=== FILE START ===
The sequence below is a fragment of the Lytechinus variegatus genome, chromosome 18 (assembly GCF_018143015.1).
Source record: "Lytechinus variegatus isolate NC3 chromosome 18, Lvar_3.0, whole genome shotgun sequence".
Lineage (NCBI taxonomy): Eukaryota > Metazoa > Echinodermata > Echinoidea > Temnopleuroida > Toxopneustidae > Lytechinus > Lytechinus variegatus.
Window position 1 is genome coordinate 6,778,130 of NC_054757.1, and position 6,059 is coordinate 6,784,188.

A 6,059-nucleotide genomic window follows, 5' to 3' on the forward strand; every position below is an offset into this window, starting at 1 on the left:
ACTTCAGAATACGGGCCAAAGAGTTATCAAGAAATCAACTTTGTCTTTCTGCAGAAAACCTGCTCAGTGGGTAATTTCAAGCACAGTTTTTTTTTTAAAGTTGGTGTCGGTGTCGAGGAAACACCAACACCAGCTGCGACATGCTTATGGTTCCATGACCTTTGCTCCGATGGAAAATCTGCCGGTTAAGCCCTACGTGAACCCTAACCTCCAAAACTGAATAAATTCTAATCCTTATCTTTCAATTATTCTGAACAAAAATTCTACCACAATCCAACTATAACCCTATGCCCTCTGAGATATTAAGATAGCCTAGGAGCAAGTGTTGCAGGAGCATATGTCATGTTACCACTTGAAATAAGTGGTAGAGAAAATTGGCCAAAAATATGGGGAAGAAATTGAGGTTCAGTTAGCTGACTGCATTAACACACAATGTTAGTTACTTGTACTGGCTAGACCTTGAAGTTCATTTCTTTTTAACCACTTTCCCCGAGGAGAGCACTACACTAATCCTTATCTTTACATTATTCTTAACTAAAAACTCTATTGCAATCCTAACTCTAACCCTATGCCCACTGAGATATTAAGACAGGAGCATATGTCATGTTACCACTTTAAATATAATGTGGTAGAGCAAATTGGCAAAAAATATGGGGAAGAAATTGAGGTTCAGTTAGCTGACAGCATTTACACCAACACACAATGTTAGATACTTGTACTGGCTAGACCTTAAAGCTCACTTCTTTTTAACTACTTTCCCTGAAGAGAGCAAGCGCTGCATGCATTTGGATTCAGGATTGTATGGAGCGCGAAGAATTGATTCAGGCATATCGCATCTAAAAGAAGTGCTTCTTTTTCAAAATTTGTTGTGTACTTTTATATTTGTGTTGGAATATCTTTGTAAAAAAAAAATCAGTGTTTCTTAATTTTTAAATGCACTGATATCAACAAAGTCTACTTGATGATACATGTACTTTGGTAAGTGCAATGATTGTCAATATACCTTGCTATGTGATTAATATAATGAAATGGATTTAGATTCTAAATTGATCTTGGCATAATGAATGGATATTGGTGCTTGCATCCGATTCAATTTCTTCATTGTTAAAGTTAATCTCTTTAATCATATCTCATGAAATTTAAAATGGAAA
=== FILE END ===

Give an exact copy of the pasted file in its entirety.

The sequence below is a fragment of the Lytechinus variegatus genome, chromosome 18 (assembly GCF_018143015.1).
Source record: "Lytechinus variegatus isolate NC3 chromosome 18, Lvar_3.0, whole genome shotgun sequence".
Lineage (NCBI taxonomy): Eukaryota > Metazoa > Echinodermata > Echinoidea > Temnopleuroida > Toxopneustidae > Lytechinus > Lytechinus variegatus.
Window position 1 is genome coordinate 6,778,130 of NC_054757.1, and position 6,059 is coordinate 6,784,188.

A 6,059-nucleotide genomic window follows, 5' to 3' on the forward strand; every position below is an offset into this window, starting at 1 on the left:
ACTTCAGAATACGGGCCAAAGAGTTATCAAGAAATCAACTTTGTCTTTCTGCAGAAAACCTGCTCAGTGGGTAATTTCAAGCACAGTTTTTTTTTTAAAGTTGGTGTCGGTGTCGAGGAAACACCAACACCAGCTGCGACATGCTTATGGTTCCATGACCTTTGCTCCGATGGAAAATCTGCCGGTTAAGCCCTACGTGAACCCTAACCTCCAAAACTGAATAAATTCTAATCCTTATCTTTCAATTATTCTGAACAAAAATTCTACCACAATCCAACTATAACCCTATGCCCTCTGAGATATTAAGATAGCCTAGGAGCAAGTGTTGCAGGAGCATATGTCATGTTACCACTTGAAATAAGTGGTAGAGAAAATTGGCCAAAAATATGGGGAAGAAATTGAGGTTCAGTTAGCTGACTGCATTAACACACAATGTTAGTTACTTGTACTGGCTAGACCTTGAAGTTCATTTCTTTTTAACCACTTTCCCCGAGGAGAGCACTACACTAATCCTTATCTTTACATTATTCTTAACTAAAAACTCTATTGCAATCCTAACTCTAACCCTATGCCCACTGAGATATTAAGACAGGAGCATATGTCATGTTACCACTTTAAATATAATGTGGTAGAGCAAATTGGCAAAAAATATGGGGAAGAAATTGAGGTTCAGTTAGCTGACAGCATTTACACCAACACACAATGTTAGATACTTGTACTGGCTAGACCTTAAAGCTCACTTCTTTTTAACTACTTTCCCTGAAGAGAGCAAGCGCTGCATGCATTTGGATTCAGGATTGTATGGAGCGCGAAGAATTGATTCAGGCATATCGCATCTAAAAGAAGTGCTTCTTTTTCAAAATTTGTTGTGTACTTTTATATTTGTGTTGGAATATCTTTGTAAAAAAAAAATCAGTGTTTCTTAATTTTTAAATGCACTGATATCAACAAAGTCTACTTGATGATACATGTACTTTGGTAAGTGCAATGATTGTCAATATACCTTGCTATGTGATTAATATAATGAAATGGATTTAGATTCTAAATTGATCTTGGCATAATGAATGGATATTGGTGCTTGCATCCGATTCAATTTCTTCATTGTTAAAGTTAATCTCTTTAATCATATCTCATGAAATTTAAAATGGAAA